Sask. should bring in health restrictions for Thanksgiving, epidemiologist says

Saskatchewan epidemiologist Nazeem Muhajarine has some advices to stay safe in the holiday.

'We have to do all the things that we were doing last year for Thanksgiving,' says Nazeem Muhajarine

University of Saskatchewan epidemiologist Nazeem Muhajarine suggests taking a calculated risk this Thanksgiving and advises fully vaccinated households should meet with just one another fully vaccinated household only if the members of the households are not circulating in the community. (Cabeca de Marmore / Shutterstock)

Barely a week is left before Thanksgiving, but COVID-19 cases continue to rise in the province, inspiring questions around the safety of celebrations. 

Nazeem Muhajarine, a professor of epidemiology at the University of Saskatchewan, said after 19 months of the pandemic, the Saskatchewan government is unable to act on important lessons and the province continues to experience the tragic consequences of their inaction.

"Saskatchewan is three per cent of Canada's population, but we are contributing more than 10 per cent of our active cases, so more than three times," Muhajarine said.

Hospitalizations and ICU admissions are seeing an all-time high in the province. According to the provincial government's COVID-19 dashboard, 340 people with the disease are now in Saskatchewan hospitals which also includes 73 in intensive care units.

Saskatchewan's average COVID-19 death rate over the past fortnight has been among the highest in Canada. The province recorded ten more deaths on Tuesday bringing the total death toll since the pandemic began to 726.

"That urgency that was somewhat palpable in the first wave is no longer there," Muhajarine said.

He said that lack of urgency among the public is due to the inaction of political leaders. He said the province should bring back the health restrictions to avoid what Chief Medical Health Officer Dr. Saqib Shahab referred to in a news conference last week as a trajectory toward a "fall and winter of misery."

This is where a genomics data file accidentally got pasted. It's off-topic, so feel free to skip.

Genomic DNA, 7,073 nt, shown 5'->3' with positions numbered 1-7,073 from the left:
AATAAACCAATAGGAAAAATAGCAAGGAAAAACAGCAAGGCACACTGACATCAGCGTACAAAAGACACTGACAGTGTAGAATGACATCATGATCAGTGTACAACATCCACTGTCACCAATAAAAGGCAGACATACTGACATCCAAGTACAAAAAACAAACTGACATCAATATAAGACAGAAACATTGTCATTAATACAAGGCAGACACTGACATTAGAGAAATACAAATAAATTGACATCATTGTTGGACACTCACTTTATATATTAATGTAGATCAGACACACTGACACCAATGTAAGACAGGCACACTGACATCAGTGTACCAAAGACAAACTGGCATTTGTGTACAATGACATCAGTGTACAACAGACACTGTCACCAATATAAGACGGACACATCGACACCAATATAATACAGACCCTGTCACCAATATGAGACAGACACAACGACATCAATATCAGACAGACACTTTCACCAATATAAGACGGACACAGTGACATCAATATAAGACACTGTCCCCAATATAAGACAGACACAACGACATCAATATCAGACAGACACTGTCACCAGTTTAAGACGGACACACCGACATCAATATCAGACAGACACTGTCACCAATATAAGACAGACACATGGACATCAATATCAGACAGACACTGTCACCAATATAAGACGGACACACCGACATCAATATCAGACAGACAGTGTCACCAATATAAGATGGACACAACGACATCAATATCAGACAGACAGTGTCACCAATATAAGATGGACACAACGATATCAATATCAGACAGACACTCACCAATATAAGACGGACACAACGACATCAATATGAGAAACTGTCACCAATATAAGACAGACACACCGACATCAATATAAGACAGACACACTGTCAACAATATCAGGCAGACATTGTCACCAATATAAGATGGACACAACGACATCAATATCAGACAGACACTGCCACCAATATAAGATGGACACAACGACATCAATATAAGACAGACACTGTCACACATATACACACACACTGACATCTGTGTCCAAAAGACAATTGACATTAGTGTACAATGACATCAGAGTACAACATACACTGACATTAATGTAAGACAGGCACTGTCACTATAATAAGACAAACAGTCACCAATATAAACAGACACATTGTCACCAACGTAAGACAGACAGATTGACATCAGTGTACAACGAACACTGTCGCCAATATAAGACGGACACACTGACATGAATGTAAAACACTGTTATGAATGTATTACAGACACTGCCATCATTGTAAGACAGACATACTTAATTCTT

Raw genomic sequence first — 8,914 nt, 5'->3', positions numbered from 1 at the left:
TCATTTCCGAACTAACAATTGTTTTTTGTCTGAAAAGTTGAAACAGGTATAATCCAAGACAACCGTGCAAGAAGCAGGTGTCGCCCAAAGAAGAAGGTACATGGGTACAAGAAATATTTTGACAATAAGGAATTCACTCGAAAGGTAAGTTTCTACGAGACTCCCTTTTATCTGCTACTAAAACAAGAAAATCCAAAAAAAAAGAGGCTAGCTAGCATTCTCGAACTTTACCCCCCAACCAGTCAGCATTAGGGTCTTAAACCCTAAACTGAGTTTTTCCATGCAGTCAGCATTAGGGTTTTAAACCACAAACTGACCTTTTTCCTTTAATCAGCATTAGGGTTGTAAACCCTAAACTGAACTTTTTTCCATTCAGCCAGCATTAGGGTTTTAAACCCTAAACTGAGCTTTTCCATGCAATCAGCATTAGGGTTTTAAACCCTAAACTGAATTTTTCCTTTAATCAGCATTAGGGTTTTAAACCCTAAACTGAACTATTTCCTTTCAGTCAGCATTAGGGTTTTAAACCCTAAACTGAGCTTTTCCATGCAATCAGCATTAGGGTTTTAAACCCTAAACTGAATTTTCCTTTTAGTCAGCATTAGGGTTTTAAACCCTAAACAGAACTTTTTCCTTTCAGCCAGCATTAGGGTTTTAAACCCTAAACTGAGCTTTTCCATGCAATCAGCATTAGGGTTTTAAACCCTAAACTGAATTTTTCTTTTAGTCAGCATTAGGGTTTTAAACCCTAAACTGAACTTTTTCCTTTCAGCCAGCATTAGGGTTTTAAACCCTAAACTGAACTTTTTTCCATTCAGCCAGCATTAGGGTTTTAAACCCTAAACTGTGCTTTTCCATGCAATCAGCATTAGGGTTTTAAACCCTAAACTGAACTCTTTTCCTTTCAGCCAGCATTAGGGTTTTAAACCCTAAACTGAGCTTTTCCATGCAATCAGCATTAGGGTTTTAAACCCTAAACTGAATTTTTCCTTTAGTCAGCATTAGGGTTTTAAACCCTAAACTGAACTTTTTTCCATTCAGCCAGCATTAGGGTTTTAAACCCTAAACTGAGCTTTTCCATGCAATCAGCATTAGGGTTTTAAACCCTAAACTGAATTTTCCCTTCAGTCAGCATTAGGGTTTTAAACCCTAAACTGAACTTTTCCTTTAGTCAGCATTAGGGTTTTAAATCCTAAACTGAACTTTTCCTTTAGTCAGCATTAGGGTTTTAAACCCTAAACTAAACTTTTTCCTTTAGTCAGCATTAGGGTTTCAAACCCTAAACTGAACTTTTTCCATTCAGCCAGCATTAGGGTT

"We will not only not have Thanksgiving at this rate, we will likely not have Christmas and New Years at this rate," Shahab had said.

Repeat last year's precautions

Muhajarine said even though more people are now vaccinated than last year, the "game-changing delta variant" is still spreading. 

"We have to do all the things that we were doing last year for Thanksgiving," he said.

In advance of the Thanksgiving long weekend last year, the Saskatchewan Health Authority had discouraged residents from non-essential and recreational travel. The indoor and outdoor gatherings were set to have a maximum of 30 people with a two-metre separation between members of different households.

In that week, Saskatchewan had reported 34 new cases of COVID-19 bringing the total number of reported cases to 2,068 and active cases to 161. 

Presently, the situation is worse as Saskatchewan reported 242 new COVID-19 cases on Tuesday — which, on a per capita measure, is worse than most provinces — but still the public health measures remain absent.

Nazeem Muhajarine is an epidemiologist at the University of Saskatchewan. (Submitted by University of Saskatchewan)

"Saskatchewan happens to be the hot spot of all 10 provinces and three territories, and particularly Saskatoon, we are the hottest spot of a hot spot," he said.

Muhajarine suggested taking a calculated risk this Thanksgiving and advises making an individual assessment about personal risk levels. Muhajarine said if one is fully vaccinated and lives with fully vaccinated people, the risk is low if the members of the household are not circulating in the community. 

He suggests such households can get together with another family who are fully vaccinated and keep to themselves.

"I wouldn't have a big party of four or six families, or 15 to 20 people. If two families of three or four each were to get together, I think that is safe. That is taking a calculated risk but a safe risk."